MVP-DevelopmenttoLaunch
During development, you work towards the Minimum Viable Product

So, when we were launching our intranet I was quite interested to be part of the project and to work towards an MVP.

When we finally launched our MVP we also published the roadmap with intended improvements, and shared the process of adding items to the roadmap.  That way users could see that we had plans to improve and that we would be able to spend time and attention on meeting the needs of the business.

Vulnerabilities

When launching an MVP with a promise to make ongoing improvements you are more vulnerable than when you do a Big Bang Launch & Leave introduction. What about the following events?

  • Cuts in the improvement budget.
    Those can be a blessing or a curse, but they may happen.
  • People who leave before they have documented what they have created.
    I have never liked the extensive Requirements Documents and Product Descriptions that go with traditional development, but if you are handing over your product to the Support organization, you really need documentation of what you are handing over. End users can have the weirdest questions and issues! 🙂
  • Reorganizations which turn your product team or even your company upside down.
  • Microsoft changes that mess up your customizations. We have a webpart that shows your Followed Sites – it suddenly and without warning changed from displaying the first 5 sites you had followed to the last 5 sites. Most annoying!

So before you know it, you end up with a below-minimum viable product. â˜č

MVP-Developmentfromlaunch
While in a normal development cycle you would slowly and steadily improve upon the MVP, unexpected events can leave you with something less than MVP.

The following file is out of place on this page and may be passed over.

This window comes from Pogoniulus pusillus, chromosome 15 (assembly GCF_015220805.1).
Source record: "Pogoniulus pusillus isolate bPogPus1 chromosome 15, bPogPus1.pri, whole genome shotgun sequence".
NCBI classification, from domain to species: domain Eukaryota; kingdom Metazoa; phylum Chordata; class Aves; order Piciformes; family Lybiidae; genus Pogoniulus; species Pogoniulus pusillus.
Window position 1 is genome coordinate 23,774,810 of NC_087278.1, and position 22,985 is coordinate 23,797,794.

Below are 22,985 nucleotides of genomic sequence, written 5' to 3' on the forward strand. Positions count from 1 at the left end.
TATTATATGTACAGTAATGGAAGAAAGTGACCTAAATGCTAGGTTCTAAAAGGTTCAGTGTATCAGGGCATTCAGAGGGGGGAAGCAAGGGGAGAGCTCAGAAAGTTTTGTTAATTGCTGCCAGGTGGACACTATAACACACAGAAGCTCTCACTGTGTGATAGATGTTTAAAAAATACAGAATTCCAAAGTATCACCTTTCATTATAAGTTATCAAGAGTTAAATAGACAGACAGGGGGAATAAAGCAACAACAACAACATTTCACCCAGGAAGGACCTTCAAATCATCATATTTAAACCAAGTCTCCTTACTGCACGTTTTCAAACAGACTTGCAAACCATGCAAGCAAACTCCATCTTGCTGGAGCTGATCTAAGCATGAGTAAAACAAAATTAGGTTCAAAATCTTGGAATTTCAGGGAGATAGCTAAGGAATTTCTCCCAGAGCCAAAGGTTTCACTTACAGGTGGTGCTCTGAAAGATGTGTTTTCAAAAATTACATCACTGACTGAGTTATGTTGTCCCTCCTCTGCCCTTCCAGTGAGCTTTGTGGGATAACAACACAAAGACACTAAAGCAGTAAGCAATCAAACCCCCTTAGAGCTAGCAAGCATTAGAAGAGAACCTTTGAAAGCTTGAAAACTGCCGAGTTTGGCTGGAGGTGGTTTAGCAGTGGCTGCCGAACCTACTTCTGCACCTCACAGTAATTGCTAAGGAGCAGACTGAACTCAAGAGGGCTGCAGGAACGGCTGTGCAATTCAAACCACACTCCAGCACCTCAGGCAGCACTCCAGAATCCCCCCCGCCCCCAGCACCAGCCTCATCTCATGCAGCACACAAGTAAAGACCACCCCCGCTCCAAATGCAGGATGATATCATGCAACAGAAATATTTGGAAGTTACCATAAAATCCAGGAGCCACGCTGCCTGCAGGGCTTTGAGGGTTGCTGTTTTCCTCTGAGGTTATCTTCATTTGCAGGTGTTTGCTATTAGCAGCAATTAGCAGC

What can be done?

So before you start singing the praises of Agile development and put on your rose-tinted glasses

  1. Make sure you have a safe development budget that can not be taken away from you.
  2. Ensure you have an alternative no-cost optimization plan, such as webinars, Q&A sessions, surveys, configuration support, content changes etc. to make the most of the launch of your MVP and to get feedback for improvements for when better times arrive.
  3. Insist that everyone documents their configurations, codes, processes, work instructions etc. as quickly as possible. It is not sexy but will save you a lot of hassle in case your team changes.
    If you are in need of extracting knowledge from leaving experts, here are some tips for handing over to a successor, and some tips for when there is no successor in place yet.
  4. Be prepared for changes in processes, data or organization. You do not have to have a ready-made plan, but it is wise to think about possible implications for your product or process if the Comms team is being reorganized, someone wants to rename all business units, or you need to accomodate an acquired company in your setup.
  5. Keep customizations to a minimum. Use existing templates and simple configurations.
    Personally I would be totally content without a customized homepage. The SharePoint landing page or, even better, the Office365 landing page as the start page to my day would work perfectly well for me, but I have learned not many people share that feeling.

Any experiences to share?

Have you had similar experiences? Have you found a good way to handle budget cuts, a way to develop budget-neutrally, how to deal with people changes or another way to deal with unexpected events that endanger your MVP? I am sure there are many people (including myself) who would like to learn from your stories!

Images are from Simon Koay’s totally gorgeous Superbet. Look at that B!
M=Mystique, V=Venom, P=Poison Ivy

The Intranet Treasure Hunt

Treasure Hunt - PongWhen we launched our new intranet at the beginning of 2017, we also set up a Treasure Hunt to make people familiar with the new look and feel and setup. After all, moving to SharePoint Online has been quite a large step from our old SharePoint 2007 environment.

Many intranet folks have talked about doing treasure hunts, but as far as I know nobody has ever explained what they have done in detail, so let me share our recipe.

The ingredients and preparation

  1. A News article to introduce the Treasure Hunt